I have never claimed to be an authority on anything much but, just like a number of this column's readers, l have endured many experiences over a varied career that have helped to fashion some of the more informed opinions l now hold.
It is also true that my most strongly held convictions are based having had the opportunity to witness all sides of an issue, argument, event - call it what you will.
That is as it should be.
The development of the Forestry Industry in this country is the best example l know where our opinions are formed depending on how we are personally affected by its introduction to the area where we live.
Unfortunately, this relatively immature sector is gaining a life of its own and it is becoming hard to keep up with events that will shape its future - and ours!
What's more, in most parts of rural New Zealand, the industry hasn't yet reached puberty but is showing all the signs of a teenager demanding to be satisfied beyond it's parent's ability to cope.
My own experiences of the forestry industry's impact on a region are varied enough to help form a balanced view of how we should control and if necessary, stabilise or stop its growth.
I am a farm forester myself, having personally overseen a significant part of the farm being planted in pine trees as an adjunct to the economic development of our property.
I have become knowledgable of all aspects of the farm forestry cycle - planting, pruning, thinning and harvesting to the extent than l understand the ramifications of making this choice. I was so involved that l almost knew each tree by name.
The following are the pluses and minuses of allowing this rabid dog through the gate!
* I have certainly benefitted financially due to the extra income generated from this part of our farm.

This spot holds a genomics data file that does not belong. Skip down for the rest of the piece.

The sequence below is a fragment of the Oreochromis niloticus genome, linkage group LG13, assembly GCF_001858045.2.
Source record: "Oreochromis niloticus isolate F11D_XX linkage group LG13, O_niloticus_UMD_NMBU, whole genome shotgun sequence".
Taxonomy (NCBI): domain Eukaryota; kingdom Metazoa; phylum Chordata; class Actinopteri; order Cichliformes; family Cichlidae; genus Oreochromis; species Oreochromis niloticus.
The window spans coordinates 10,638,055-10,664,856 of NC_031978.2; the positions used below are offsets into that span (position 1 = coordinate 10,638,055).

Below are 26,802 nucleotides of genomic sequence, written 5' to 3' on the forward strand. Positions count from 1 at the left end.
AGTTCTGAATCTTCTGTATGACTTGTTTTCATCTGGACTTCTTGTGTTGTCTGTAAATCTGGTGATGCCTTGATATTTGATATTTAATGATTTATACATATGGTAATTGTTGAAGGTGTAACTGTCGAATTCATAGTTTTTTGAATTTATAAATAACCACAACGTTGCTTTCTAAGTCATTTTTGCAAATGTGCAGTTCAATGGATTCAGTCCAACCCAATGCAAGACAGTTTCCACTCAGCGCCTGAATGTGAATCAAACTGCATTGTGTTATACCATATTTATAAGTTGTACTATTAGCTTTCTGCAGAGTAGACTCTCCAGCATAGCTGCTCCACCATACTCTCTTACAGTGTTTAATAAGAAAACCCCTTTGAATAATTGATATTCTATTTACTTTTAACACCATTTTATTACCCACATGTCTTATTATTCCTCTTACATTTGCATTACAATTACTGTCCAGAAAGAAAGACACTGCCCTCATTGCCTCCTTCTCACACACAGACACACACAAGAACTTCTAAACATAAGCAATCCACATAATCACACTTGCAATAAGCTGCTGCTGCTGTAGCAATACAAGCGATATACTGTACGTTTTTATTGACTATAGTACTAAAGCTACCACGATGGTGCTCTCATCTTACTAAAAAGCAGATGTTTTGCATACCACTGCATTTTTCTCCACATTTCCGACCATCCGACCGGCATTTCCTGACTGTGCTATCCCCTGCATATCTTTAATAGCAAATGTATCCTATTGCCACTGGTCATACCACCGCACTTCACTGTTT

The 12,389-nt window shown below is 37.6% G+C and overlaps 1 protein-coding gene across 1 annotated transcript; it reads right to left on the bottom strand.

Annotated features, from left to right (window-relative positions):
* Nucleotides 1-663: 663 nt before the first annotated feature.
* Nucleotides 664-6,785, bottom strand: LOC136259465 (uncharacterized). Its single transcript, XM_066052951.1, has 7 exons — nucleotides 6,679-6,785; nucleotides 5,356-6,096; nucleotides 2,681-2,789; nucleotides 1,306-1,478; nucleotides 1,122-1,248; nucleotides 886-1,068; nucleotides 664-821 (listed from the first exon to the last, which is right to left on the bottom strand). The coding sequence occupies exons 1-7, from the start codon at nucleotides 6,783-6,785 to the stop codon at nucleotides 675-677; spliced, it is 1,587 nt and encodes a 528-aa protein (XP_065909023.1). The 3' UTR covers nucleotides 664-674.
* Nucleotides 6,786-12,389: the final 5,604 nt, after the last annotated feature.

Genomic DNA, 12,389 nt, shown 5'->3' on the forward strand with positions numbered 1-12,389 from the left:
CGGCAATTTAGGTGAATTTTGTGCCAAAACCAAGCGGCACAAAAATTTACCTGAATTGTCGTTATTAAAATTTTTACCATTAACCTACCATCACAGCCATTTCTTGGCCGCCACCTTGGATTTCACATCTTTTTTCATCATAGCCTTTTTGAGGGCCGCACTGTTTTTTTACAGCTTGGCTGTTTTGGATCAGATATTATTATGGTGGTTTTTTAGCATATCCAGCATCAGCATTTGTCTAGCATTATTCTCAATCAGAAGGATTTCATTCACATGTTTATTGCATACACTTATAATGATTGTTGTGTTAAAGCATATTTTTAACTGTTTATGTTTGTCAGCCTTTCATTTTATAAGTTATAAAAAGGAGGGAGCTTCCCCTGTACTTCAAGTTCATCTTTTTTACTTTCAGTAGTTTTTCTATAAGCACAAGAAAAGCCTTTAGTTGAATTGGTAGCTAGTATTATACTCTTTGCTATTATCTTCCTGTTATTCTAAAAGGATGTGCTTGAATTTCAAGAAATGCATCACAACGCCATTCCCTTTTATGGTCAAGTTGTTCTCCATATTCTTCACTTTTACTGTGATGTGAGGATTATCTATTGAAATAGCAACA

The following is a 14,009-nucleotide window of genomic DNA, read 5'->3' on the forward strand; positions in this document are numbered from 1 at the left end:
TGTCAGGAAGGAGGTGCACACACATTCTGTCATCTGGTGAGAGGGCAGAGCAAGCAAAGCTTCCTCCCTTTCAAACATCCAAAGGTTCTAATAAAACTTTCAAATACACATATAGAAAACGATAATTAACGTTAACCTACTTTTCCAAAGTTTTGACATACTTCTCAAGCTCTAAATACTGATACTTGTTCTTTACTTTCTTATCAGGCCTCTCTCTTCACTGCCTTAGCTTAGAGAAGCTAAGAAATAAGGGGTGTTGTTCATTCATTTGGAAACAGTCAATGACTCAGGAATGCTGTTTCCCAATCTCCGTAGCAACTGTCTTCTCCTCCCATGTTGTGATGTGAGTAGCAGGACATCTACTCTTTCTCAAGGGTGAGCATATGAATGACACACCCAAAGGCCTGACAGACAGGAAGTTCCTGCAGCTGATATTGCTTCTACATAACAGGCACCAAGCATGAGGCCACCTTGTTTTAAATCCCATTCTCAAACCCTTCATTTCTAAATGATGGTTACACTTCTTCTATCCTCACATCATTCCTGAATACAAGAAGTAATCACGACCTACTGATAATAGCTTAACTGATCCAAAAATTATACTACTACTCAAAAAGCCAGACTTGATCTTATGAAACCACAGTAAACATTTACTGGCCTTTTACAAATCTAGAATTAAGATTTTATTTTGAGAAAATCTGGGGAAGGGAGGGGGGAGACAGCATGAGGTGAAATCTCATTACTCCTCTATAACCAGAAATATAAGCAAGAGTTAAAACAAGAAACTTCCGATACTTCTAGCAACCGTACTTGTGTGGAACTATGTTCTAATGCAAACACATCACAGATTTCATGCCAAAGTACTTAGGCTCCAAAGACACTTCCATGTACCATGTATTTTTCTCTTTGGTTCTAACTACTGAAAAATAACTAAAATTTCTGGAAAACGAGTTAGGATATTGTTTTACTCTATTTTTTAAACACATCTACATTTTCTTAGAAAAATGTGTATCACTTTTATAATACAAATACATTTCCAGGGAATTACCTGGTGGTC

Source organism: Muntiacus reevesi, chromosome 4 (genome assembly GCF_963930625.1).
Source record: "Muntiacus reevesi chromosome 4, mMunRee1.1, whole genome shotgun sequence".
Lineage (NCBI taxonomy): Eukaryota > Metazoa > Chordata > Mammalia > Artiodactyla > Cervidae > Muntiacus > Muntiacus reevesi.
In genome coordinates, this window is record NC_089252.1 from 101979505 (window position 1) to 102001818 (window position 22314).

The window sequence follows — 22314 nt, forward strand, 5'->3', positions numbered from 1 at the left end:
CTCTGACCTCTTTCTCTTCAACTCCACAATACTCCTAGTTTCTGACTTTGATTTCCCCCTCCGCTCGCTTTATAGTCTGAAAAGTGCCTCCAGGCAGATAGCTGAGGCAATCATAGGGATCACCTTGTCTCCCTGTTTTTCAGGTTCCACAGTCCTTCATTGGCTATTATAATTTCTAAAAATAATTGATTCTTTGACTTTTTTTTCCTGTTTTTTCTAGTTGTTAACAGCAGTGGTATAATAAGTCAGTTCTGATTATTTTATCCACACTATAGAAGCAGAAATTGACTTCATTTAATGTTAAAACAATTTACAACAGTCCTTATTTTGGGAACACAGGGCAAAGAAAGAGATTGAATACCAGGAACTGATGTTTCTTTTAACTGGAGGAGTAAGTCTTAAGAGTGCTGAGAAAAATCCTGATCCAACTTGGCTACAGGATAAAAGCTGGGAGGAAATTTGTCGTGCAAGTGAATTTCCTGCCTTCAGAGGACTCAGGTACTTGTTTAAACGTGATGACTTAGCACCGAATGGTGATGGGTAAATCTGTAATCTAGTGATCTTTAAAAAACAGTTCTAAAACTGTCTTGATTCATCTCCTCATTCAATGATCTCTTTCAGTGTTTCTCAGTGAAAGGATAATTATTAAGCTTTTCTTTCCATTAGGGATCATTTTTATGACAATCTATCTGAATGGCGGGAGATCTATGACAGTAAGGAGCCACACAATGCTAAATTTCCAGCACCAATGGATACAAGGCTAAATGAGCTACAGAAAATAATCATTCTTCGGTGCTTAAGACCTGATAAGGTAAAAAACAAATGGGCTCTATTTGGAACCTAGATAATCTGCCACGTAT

However the financial rewards are a qualified benefit and need to be looked at in net terms after the cost of establishment are deducted. See negatives.
* Over the 27 yr life of the rotation, we have enjoyed much improved returns from what had been a relatively unproductive part of the property (steep, erodible hill country) that had traditionally supported quite low stock numbers.
* Our productive unit has contributed much more to the number of local job opportunities which is important in the context of a community that normally experiences higher than average unemployment numbers.
* The financial benefits from our forestry operation are not limited to our property.
The regional economy benefits from the returns generated by our forestry block in a number of ways and as a result, the industry has become an important contributor to the well being of the community.
* The establishment costs on this type of virgin marginal country are high.
Based on my own experience, due to the difficulty in gaining the services of scrub cutters, roading contractors, planting and thinning crews when you want them - for those contractors who are established in the area, it is almost a license to print money.
Consequently, the return on capital investment has to be based on the costs associated with the development over the whole of the 27 year cycle and any comparison with other forms of investment should be assessed on the net returns during that time.
* It is advisable to get a handle on the cost of cartage to the nearest export port before deciding to include forestry as one of your cornerstone investments. This item is probably the largest fixed cost for the average forester operating on the marginal hill country areas of his or her farm.
There is a rough formula that is widely used to calculate the profitability of forestry blocks and the most important ingredient in the calculations is usually the distance from the export port. For that reason alone, there are a number of large forestry estates in our area that, in a year when export prices are at a 5 yr average level, are uneconomic.